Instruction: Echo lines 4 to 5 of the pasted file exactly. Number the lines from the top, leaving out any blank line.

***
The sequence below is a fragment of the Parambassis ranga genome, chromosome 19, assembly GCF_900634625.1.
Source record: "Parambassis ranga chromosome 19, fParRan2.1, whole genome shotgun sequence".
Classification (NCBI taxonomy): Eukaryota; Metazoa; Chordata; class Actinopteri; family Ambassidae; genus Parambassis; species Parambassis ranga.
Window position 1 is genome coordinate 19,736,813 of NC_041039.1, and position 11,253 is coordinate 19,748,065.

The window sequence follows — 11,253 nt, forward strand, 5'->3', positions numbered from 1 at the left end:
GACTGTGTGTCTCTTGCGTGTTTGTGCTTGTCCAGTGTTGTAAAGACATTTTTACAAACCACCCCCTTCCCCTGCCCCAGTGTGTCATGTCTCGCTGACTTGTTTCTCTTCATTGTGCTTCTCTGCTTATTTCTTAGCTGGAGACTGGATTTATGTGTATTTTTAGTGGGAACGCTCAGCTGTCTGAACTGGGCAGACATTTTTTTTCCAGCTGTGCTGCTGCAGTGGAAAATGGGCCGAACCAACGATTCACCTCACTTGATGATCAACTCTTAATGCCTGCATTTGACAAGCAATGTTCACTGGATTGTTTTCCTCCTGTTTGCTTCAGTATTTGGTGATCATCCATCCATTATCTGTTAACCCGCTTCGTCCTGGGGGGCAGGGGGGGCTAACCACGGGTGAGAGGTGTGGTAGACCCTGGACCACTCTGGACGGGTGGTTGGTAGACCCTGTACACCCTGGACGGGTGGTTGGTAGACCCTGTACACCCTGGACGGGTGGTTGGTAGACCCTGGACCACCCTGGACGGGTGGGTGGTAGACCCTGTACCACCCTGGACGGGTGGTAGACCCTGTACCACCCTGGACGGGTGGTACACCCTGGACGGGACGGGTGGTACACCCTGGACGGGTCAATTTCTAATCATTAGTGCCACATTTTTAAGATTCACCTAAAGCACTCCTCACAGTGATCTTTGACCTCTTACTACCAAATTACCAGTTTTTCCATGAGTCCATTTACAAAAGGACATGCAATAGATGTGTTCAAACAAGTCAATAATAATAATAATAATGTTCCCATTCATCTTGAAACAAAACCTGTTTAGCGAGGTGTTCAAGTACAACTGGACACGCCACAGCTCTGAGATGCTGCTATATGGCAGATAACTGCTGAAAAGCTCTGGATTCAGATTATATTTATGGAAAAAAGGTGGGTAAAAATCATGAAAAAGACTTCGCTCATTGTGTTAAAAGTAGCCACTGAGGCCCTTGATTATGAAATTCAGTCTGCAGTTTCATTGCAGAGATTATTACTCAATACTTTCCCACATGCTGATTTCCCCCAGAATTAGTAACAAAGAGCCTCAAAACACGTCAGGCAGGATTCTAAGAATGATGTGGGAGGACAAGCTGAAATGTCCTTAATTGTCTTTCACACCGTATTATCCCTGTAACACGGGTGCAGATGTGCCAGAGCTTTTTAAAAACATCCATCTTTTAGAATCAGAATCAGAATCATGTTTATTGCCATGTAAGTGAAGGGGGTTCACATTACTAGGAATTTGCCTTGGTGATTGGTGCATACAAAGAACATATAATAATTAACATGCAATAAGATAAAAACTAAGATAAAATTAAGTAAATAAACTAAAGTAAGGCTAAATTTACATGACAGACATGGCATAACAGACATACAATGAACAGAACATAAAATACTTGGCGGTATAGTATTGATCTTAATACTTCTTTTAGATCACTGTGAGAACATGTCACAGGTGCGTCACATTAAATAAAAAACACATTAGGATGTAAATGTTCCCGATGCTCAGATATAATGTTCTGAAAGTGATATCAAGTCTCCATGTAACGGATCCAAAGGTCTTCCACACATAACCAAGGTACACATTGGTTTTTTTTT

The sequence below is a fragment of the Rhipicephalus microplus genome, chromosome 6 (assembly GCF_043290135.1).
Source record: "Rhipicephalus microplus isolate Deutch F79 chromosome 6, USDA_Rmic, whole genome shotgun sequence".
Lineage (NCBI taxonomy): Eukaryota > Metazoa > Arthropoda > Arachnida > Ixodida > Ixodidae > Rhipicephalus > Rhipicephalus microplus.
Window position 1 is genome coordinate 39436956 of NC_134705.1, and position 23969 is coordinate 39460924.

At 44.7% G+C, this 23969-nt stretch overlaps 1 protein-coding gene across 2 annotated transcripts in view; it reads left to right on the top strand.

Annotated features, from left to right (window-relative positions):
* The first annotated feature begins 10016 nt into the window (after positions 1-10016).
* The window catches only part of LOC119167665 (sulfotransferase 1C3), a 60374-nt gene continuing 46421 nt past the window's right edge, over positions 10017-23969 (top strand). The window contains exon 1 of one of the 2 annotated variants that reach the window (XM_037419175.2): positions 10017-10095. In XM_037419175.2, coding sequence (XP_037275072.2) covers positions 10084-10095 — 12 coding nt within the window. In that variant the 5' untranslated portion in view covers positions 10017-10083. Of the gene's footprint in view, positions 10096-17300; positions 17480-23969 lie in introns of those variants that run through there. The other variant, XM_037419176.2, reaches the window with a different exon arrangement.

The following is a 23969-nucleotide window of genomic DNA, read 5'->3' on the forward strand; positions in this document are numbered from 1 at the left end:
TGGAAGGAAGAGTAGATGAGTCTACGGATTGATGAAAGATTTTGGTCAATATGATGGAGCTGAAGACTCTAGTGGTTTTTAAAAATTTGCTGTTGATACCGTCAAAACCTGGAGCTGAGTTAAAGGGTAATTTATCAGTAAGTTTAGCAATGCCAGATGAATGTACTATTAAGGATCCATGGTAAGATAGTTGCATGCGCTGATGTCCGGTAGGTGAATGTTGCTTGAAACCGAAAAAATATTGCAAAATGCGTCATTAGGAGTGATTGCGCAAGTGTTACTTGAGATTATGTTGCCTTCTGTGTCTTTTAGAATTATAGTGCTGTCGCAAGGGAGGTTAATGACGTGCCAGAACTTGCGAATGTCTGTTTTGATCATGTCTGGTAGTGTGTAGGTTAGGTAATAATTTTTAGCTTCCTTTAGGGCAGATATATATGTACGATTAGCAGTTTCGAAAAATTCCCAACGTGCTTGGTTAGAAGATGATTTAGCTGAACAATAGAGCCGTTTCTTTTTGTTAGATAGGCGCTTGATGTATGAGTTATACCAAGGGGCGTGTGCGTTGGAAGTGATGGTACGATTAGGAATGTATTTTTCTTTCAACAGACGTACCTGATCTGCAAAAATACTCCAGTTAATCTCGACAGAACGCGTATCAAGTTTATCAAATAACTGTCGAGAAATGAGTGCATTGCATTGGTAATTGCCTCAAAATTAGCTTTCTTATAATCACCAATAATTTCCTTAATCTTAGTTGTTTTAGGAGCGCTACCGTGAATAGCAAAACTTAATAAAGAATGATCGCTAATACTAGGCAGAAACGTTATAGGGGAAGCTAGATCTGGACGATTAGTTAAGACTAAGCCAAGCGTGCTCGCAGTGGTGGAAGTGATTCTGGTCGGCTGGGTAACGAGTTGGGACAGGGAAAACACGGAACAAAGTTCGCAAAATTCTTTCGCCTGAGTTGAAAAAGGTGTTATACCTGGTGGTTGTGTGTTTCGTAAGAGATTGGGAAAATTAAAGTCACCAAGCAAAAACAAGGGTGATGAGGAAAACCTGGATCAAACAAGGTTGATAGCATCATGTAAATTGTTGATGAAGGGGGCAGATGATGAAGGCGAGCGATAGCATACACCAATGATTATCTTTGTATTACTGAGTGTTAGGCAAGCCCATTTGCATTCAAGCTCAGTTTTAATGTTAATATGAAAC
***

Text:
Window position 1 is genome coordinate 19,736,813 of NC_041039.1, and position 11,253 is coordinate 19,748,065.

The window sequence follows — 11,253 nt, forward strand, 5'->3', positions numbered from 1 at the left end: